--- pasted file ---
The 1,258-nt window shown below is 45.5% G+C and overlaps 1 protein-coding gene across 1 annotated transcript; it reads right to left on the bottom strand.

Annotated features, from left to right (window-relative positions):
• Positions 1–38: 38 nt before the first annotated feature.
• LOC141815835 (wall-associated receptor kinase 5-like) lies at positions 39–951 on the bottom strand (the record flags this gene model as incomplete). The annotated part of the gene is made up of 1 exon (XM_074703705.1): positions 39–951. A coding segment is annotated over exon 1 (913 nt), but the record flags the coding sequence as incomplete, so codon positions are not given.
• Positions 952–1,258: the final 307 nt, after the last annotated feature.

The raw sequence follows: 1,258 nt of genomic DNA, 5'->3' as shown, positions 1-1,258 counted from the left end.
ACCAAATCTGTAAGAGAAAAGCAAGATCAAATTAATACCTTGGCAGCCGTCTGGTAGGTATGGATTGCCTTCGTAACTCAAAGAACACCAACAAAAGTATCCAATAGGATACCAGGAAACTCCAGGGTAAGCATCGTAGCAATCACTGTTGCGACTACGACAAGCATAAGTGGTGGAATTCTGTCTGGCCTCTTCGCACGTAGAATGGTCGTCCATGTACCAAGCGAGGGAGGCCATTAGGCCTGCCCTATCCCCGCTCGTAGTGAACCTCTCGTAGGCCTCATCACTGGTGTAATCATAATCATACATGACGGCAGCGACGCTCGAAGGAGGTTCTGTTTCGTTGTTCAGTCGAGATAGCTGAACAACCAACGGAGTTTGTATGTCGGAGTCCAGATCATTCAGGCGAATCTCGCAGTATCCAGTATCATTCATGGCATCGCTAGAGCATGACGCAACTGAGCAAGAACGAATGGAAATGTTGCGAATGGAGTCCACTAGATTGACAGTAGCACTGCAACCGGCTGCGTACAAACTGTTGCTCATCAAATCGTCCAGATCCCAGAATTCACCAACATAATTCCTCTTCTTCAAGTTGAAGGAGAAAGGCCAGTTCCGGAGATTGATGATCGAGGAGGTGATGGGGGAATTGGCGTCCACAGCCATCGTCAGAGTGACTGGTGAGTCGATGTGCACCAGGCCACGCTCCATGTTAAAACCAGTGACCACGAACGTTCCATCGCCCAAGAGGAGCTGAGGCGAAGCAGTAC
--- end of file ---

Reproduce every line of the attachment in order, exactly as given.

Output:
The 1,258-nt window shown below is 45.5% G+C and overlaps 1 protein-coding gene across 1 annotated transcript; it reads right to left on the bottom strand.

Annotated features, from left to right (window-relative positions):
• Positions 1–38: 38 nt before the first annotated feature.
• LOC141815835 (wall-associated receptor kinase 5-like) lies at positions 39–951 on the bottom strand (the record flags this gene model as incomplete). The annotated part of the gene is made up of 1 exon (XM_074703705.1): positions 39–951. A coding segment is annotated over exon 1 (913 nt), but the record flags the coding sequence as incomplete, so codon positions are not given.
• Positions 952–1,258: the final 307 nt, after the last annotated feature.

The raw sequence follows: 1,258 nt of genomic DNA, 5'->3' as shown, positions 1-1,258 counted from the left end.
ACCAAATCTGTAAGAGAAAAGCAAGATCAAATTAATACCTTGGCAGCCGTCTGGTAGGTATGGATTGCCTTCGTAACTCAAAGAACACCAACAAAAGTATCCAATAGGATACCAGGAAACTCCAGGGTAAGCATCGTAGCAATCACTGTTGCGACTACGACAAGCATAAGTGGTGGAATTCTGTCTGGCCTCTTCGCACGTAGAATGGTCGTCCATGTACCAAGCGAGGGAGGCCATTAGGCCTGCCCTATCCCCGCTCGTAGTGAACCTCTCGTAGGCCTCATCACTGGTGTAATCATAATCATACATGACGGCAGCGACGCTCGAAGGAGGTTCTGTTTCGTTGTTCAGTCGAGATAGCTGAACAACCAACGGAGTTTGTATGTCGGAGTCCAGATCATTCAGGCGAATCTCGCAGTATCCAGTATCATTCATGGCATCGCTAGAGCATGACGCAACTGAGCAAGAACGAATGGAAATGTTGCGAATGGAGTCCACTAGATTGACAGTAGCACTGCAACCGGCTGCGTACAAACTGTTGCTCATCAAATCGTCCAGATCCCAGAATTCACCAACATAATTCCTCTTCTTCAAGTTGAAGGAGAAAGGCCAGTTCCGGAGATTGATGATCGAGGAGGTGATGGGGGAATTGGCGTCCACAGCCATCGTCAGAGTGACTGGTGAGTCGATGTGCACCAGGCCACGCTCCATGTTAAAACCAGTGACCACGAACGTTCCATCGCCCAAGAGGAGCTGAGGCGAAGCAGTAC